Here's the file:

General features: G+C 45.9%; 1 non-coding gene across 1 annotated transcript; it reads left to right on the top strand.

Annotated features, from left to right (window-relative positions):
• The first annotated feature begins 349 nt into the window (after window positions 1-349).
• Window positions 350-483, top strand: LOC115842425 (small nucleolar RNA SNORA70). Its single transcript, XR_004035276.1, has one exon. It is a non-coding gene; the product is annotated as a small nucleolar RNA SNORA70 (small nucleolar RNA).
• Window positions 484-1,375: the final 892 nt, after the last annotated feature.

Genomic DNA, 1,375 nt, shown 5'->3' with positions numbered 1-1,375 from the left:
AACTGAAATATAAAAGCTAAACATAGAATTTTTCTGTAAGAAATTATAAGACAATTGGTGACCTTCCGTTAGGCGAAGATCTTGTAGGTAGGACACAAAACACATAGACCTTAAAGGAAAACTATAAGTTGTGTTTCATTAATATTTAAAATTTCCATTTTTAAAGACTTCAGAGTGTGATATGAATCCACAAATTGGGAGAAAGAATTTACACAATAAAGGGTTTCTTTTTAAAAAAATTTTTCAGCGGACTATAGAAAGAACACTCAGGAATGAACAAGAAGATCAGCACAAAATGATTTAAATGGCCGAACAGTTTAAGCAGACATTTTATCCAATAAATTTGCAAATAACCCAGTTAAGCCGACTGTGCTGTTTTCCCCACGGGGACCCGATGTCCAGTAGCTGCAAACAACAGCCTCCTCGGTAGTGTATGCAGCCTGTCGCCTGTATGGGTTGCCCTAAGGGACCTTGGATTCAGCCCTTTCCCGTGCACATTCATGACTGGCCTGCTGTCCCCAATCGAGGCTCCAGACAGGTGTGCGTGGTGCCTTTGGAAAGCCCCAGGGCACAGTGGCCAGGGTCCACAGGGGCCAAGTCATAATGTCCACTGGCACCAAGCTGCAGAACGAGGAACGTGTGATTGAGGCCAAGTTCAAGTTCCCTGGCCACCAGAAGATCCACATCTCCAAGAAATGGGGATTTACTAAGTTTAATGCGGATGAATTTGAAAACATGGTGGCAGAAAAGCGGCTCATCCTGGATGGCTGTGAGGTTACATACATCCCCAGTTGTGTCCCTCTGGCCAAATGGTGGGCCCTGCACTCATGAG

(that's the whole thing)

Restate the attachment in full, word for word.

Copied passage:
General features: G+C 45.9%; 1 non-coding gene across 1 annotated transcript; it reads left to right on the top strand.

Annotated features, from left to right (window-relative positions):
• The first annotated feature begins 349 nt into the window (after window positions 1-349).
• Window positions 350-483, top strand: LOC115842425 (small nucleolar RNA SNORA70). Its single transcript, XR_004035276.1, has one exon. It is a non-coding gene; the product is annotated as a small nucleolar RNA SNORA70 (small nucleolar RNA).
• Window positions 484-1,375: the final 892 nt, after the last annotated feature.

Genomic DNA, 1,375 nt, shown 5'->3' with positions numbered 1-1,375 from the left:
AACTGAAATATAAAAGCTAAACATAGAATTTTTCTGTAAGAAATTATAAGACAATTGGTGACCTTCCGTTAGGCGAAGATCTTGTAGGTAGGACACAAAACACATAGACCTTAAAGGAAAACTATAAGTTGTGTTTCATTAATATTTAAAATTTCCATTTTTAAAGACTTCAGAGTGTGATATGAATCCACAAATTGGGAGAAAGAATTTACACAATAAAGGGTTTCTTTTTAAAAAAATTTTTCAGCGGACTATAGAAAGAACACTCAGGAATGAACAAGAAGATCAGCACAAAATGATTTAAATGGCCGAACAGTTTAAGCAGACATTTTATCCAATAAATTTGCAAATAACCCAGTTAAGCCGACTGTGCTGTTTTCCCCACGGGGACCCGATGTCCAGTAGCTGCAAACAACAGCCTCCTCGGTAGTGTATGCAGCCTGTCGCCTGTATGGGTTGCCCTAAGGGACCTTGGATTCAGCCCTTTCCCGTGCACATTCATGACTGGCCTGCTGTCCCCAATCGAGGCTCCAGACAGGTGTGCGTGGTGCCTTTGGAAAGCCCCAGGGCACAGTGGCCAGGGTCCACAGGGGCCAAGTCATAATGTCCACTGGCACCAAGCTGCAGAACGAGGAACGTGTGATTGAGGCCAAGTTCAAGTTCCCTGGCCACCAGAAGATCCACATCTCCAAGAAATGGGGATTTACTAAGTTTAATGCGGATGAATTTGAAAACATGGTGGCAGAAAAGCGGCTCATCCTGGATGGCTGTGAGGTTACATACATCCCCAGTTGTGTCCCTCTGGCCAAATGGTGGGCCCTGCACTCATGAG